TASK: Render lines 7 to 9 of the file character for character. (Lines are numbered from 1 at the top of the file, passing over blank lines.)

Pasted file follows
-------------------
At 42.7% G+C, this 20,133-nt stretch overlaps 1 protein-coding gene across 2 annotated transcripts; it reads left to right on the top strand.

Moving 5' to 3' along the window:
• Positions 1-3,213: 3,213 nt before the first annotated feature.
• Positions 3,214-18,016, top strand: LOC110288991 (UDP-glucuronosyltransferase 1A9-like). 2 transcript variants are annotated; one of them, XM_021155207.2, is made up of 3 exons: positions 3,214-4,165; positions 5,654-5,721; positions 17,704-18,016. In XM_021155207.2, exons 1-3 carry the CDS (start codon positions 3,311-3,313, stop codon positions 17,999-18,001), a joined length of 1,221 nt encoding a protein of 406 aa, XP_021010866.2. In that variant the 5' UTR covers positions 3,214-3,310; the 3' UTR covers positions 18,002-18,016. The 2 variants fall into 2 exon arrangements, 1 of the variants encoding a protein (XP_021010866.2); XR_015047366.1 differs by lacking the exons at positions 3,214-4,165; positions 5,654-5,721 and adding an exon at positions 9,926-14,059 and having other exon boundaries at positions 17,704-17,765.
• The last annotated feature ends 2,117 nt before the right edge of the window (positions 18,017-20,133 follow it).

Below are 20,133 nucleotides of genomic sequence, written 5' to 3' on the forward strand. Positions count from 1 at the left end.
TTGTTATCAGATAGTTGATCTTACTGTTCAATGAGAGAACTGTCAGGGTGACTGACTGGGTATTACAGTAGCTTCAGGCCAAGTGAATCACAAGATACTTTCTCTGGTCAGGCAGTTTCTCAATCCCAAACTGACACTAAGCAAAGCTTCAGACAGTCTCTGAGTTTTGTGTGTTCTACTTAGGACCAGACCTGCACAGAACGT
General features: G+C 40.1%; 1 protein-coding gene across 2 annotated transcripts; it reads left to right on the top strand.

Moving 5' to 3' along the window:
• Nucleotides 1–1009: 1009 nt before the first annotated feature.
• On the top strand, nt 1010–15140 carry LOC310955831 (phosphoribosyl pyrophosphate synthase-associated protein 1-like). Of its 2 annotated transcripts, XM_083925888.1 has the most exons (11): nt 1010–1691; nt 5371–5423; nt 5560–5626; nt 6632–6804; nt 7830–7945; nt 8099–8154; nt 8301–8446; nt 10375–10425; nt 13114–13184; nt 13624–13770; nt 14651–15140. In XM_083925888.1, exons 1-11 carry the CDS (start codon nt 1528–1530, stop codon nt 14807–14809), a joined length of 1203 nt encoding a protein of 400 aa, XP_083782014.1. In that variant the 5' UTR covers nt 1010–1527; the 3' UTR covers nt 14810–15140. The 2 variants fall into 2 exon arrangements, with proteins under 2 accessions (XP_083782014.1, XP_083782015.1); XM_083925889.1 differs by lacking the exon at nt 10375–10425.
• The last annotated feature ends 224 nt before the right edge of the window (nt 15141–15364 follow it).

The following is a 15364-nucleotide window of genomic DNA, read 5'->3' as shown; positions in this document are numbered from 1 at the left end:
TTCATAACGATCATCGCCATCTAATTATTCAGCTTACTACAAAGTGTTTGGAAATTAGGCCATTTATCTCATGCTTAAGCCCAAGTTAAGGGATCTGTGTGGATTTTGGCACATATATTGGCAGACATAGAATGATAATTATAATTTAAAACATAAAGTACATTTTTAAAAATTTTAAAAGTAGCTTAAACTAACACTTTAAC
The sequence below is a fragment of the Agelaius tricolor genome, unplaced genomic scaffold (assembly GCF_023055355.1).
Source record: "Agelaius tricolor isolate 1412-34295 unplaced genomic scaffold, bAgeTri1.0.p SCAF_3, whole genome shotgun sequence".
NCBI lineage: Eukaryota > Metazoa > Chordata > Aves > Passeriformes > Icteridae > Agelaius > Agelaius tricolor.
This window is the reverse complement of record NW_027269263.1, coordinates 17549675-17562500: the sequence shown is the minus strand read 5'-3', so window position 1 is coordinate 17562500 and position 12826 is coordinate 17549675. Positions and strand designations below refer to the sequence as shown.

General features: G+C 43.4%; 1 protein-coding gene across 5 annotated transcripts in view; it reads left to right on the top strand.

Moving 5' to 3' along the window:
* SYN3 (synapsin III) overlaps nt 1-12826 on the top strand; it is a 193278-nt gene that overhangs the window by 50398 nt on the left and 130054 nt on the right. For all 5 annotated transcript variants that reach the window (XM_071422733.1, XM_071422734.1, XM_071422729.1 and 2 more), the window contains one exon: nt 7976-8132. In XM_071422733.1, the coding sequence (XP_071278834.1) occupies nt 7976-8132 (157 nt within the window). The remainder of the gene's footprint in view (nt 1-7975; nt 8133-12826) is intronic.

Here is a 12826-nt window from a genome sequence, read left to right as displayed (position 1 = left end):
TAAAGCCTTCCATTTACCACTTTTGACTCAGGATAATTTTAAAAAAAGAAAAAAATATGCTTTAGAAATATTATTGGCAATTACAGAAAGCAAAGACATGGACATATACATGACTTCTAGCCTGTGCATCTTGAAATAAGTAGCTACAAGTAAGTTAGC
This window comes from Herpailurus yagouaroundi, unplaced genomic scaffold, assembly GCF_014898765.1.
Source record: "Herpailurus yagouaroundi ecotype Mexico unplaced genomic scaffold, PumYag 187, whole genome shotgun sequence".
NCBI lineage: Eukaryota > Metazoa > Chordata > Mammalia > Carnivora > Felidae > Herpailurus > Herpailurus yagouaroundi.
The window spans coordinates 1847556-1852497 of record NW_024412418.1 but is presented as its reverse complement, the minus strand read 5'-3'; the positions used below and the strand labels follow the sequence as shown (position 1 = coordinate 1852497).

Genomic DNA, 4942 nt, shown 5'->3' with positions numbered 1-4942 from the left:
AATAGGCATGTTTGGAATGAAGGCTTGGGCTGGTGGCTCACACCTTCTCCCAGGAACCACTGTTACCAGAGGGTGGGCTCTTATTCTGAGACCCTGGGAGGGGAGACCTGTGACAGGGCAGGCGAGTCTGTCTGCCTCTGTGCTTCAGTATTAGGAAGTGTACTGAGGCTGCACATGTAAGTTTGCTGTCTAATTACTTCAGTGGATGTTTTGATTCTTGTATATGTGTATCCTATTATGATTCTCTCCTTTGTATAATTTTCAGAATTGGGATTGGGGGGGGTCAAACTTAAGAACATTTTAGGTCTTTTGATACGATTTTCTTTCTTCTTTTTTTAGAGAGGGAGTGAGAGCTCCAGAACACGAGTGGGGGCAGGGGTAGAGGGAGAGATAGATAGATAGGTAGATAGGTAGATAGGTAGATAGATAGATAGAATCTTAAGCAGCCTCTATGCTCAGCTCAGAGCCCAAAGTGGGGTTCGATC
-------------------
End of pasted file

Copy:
TTGTTATCAGATAGTTGATCTTACTGTTCAATGAGAGAACTGTCAGGGTGACTGACTGGGTATTACAGTAGCTTCAGGCCAAGTGAATCACAAGATACTTTCTCTGGTCAGGCAGTTTCTCAATCCCAAACTGACACTAAGCAAAGCTTCAGACAGTCTCTGAGTTTTGTGTGTTCTACTTAGGACCAGACCTGCACAGAACGT
General features: G+C 40.1%; 1 protein-coding gene across 2 annotated transcripts; it reads left to right on the top strand.

Moving 5' to 3' along the window: